Dr. Danjuma Gibson of Calvin Theological Seminary is a practical theologian and psychotherapist who examines the lives of historical figures to understand resilience. His doctoral research focused on the life and writings of Frederick Douglass, and he continues to reflect on Douglass’s remarkable soul work and introspection in spite of living in a slavocracy. On Sept. 28, Dr. Gibson joined us to talk about resilience and three ways that we can practice it.

Gibson shared with us his working definition of “resilience”: “introspective work that precipitates a set of intentional practices that cultivates the emergence and strengthening of one’s true self (or authentic self).” Three ways to practice resilience, according to Gibson, are 1) Practicing truth-telling, 2) Doing grief work, and 3) Engaging in one’s life work.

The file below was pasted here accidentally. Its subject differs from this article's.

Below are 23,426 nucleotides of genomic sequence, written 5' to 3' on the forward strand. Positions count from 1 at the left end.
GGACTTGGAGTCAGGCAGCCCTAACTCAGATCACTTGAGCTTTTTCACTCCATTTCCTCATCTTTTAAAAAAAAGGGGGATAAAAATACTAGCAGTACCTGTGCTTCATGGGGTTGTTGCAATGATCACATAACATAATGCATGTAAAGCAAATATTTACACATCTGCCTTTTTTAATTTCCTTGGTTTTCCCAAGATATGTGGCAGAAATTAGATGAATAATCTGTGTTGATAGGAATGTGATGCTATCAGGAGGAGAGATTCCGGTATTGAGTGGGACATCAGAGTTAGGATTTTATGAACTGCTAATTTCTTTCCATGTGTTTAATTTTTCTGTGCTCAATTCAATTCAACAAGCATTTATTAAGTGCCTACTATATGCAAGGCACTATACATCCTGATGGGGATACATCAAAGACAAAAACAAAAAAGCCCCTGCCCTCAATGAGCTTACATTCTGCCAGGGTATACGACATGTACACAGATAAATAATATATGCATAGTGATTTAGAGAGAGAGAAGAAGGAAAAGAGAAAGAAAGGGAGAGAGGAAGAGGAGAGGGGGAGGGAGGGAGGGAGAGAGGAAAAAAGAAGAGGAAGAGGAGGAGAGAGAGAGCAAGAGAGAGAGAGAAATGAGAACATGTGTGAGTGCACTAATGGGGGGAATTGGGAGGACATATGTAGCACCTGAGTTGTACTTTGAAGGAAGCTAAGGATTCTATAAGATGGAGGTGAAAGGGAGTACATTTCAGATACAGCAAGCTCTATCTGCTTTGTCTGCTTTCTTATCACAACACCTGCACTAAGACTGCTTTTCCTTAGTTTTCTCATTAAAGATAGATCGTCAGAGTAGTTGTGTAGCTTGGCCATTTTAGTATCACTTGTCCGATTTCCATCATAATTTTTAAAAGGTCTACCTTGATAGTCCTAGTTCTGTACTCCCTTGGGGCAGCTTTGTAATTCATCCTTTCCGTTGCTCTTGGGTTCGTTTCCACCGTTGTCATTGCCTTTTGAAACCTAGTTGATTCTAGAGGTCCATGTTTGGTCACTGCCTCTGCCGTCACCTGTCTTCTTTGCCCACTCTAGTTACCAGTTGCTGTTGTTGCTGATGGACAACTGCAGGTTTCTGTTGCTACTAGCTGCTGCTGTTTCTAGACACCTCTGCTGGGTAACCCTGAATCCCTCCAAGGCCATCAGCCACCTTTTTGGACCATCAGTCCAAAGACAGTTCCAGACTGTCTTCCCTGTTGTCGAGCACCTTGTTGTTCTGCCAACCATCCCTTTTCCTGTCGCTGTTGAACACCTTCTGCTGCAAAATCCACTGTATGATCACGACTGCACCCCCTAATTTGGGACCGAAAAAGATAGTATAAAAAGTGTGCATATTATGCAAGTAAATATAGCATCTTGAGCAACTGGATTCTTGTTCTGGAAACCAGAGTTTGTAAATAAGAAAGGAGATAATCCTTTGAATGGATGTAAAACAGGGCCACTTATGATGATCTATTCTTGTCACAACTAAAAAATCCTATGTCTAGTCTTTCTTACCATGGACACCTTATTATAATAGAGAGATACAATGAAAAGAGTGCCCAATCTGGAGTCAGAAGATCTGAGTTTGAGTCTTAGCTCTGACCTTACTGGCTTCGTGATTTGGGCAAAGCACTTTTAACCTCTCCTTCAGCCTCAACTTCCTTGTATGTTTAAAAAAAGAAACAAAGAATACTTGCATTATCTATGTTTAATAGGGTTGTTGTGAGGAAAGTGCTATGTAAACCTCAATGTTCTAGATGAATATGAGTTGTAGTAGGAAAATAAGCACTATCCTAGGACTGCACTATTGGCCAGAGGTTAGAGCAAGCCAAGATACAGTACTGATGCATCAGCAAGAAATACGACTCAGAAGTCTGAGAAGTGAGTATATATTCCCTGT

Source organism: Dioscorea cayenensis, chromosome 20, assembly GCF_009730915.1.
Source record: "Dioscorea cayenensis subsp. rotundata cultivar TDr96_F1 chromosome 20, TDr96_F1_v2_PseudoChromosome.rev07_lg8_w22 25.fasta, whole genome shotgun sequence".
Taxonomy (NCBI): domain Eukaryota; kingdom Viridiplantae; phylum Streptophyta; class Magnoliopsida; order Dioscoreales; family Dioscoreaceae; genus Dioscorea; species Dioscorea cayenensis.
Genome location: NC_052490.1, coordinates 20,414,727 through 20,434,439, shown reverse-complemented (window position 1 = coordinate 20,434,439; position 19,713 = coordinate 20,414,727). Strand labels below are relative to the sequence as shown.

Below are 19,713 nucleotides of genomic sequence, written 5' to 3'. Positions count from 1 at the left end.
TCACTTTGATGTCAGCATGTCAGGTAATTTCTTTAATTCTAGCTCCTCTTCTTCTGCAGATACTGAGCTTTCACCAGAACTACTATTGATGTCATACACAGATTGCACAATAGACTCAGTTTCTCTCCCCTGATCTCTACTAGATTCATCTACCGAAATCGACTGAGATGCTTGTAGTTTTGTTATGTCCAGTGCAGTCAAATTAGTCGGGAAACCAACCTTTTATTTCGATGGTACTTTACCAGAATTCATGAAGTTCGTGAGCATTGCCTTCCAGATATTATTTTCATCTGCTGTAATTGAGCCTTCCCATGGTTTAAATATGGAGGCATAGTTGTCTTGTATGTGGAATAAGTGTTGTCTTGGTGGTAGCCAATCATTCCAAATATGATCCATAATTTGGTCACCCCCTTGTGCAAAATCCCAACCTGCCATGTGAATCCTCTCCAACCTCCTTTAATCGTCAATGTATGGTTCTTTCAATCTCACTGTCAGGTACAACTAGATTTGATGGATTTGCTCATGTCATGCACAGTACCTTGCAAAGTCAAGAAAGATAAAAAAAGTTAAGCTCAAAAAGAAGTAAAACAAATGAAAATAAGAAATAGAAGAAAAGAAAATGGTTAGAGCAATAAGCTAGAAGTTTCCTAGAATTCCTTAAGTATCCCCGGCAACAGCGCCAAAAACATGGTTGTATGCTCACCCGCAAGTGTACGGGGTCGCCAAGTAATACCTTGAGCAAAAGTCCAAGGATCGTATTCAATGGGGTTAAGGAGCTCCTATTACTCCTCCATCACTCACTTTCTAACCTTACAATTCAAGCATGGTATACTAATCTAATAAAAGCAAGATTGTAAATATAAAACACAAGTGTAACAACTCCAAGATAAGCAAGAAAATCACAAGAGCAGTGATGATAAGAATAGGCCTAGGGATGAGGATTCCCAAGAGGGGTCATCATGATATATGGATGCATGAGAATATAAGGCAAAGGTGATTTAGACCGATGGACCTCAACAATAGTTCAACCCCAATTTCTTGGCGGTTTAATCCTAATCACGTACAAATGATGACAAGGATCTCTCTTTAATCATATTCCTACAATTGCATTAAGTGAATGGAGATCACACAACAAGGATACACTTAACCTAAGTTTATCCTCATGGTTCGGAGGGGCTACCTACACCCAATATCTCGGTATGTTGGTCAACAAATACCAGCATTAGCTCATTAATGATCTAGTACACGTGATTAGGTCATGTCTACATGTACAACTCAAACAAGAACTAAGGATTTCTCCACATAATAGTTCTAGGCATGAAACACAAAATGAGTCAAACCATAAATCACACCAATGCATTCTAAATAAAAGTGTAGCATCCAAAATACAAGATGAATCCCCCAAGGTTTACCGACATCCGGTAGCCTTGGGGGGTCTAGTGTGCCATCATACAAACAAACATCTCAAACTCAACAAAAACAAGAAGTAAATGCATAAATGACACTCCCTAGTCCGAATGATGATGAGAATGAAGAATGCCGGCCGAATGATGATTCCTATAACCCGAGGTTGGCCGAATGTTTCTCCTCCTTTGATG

Some of what Gibson shared, especially about cultivating the authentic self and examining our stories or narratives, resonated with what we heard from Matt Bloom in a previous session.  At the end of the session, Talking Points director Darrell Yoder asked Gibson to give the pastors and ministry leaders listening some practical steps to pursue these practices that can promote resilience. Gibson suggested that we:

  • Violate the cult of silence in our families and churches; find safe, trusted individuals with whom to share our stories.
  • Seek professional care as much as possible; the church is one among many avenues for care in the community.
  • Re-think how you think about relationships.
  • Create sacred spaces of truth-telling.
  • Engage in constant self-care.
  • Diversify your relational portfolio.

If you want to know more about these six steps and how they relate to the three practices Gibson shared, watch the recording of the event.

All attendees will receive a free copy of Gibson’s book, “Frederick Douglass, a Psychobiography: Rethinking Subjectivity in the Western Experiment of Democracy.”